The instructors worked closely with the TLT group to create a blueprint of the virtual living center, which TLT then built from the ground up in Second Life. The facility includes multiple residents’ rooms, entertainment areas, an exam room, a business office, a dining area, a medical records room, and a conference room, all encircling a nurses’ station and a fully equipped medical supply room.

From the perspective of TLT, the ideal outcome was to create a virtual facility that not only fulfilled the vision of the instructors but also served as an exemplary use of Second Life. A core philosophy in TLT’s design of the island in Second Life was to allow the instruction to push the technology, rather than force the technology into the coursework. The Jayhawk Community Living Center, an environment that could not be reproduced so clearly in any other online format, exemplified this principle.

The living center project was designed and managed with a carefully considered and specific strategy to accommodate students who had previous experience with Second Life and others who were entering the virtual world for the first time. Students were first given instructions on using Second Life and asked to explore the metaverse on their own to familiarize themselves with the basics of communicating and getting around. Next, students were provided with a link and were invited to join the instructors on the university’s island for an initial introduction to the Jayhawk Community Living Center. Once comfortable with the basics and familiar with the location of the project, students visited the center on their own to explore and to obtain virtual notecards with patient biographies and medical histories. They were invited to visit the center as often as they liked, at any time that was convenient, so that they could both analyze the provided data and take note of any facility details they felt were important to include in their databases.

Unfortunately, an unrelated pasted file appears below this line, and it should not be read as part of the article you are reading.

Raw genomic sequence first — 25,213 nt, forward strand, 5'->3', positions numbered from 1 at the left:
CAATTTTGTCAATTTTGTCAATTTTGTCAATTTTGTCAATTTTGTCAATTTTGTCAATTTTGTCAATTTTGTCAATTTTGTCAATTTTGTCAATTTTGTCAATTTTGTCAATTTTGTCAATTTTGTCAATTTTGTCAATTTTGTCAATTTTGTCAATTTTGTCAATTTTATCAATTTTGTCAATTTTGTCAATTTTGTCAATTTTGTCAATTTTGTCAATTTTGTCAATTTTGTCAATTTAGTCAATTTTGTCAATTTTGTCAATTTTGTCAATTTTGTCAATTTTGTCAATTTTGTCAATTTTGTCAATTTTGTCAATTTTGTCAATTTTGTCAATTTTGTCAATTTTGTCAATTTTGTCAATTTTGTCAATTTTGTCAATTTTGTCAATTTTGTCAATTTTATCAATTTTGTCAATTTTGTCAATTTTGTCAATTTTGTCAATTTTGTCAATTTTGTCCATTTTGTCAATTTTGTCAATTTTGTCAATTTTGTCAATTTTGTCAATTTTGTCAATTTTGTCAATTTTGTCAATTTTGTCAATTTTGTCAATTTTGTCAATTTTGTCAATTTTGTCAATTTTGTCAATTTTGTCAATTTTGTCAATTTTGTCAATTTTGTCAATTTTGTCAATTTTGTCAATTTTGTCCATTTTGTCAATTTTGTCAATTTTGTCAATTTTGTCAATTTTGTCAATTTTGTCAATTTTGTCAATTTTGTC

While Second Life is often used educationally for synchronous person-to-person and person-to-object interaction, this project was designed to utilize Second Life in an asynchronous, experiential manner. Students were given the ability to enter the virtual environment on their own terms; they were given all of the information they needed to complete their task; and the completion of the project, though done completely online, replicated a real-world task that they might be asked to undertake later in their careers.

Since the Jayhawk Community Living Center was established in Second Life, the results of the project have improved notably over previous iterations. Students have shown increased understanding of the expectations for the project and of the connection between the project and their professional roles. TLT, along with the course instructors, continues to monitor students’ experiences and feedback to improve the project for the future.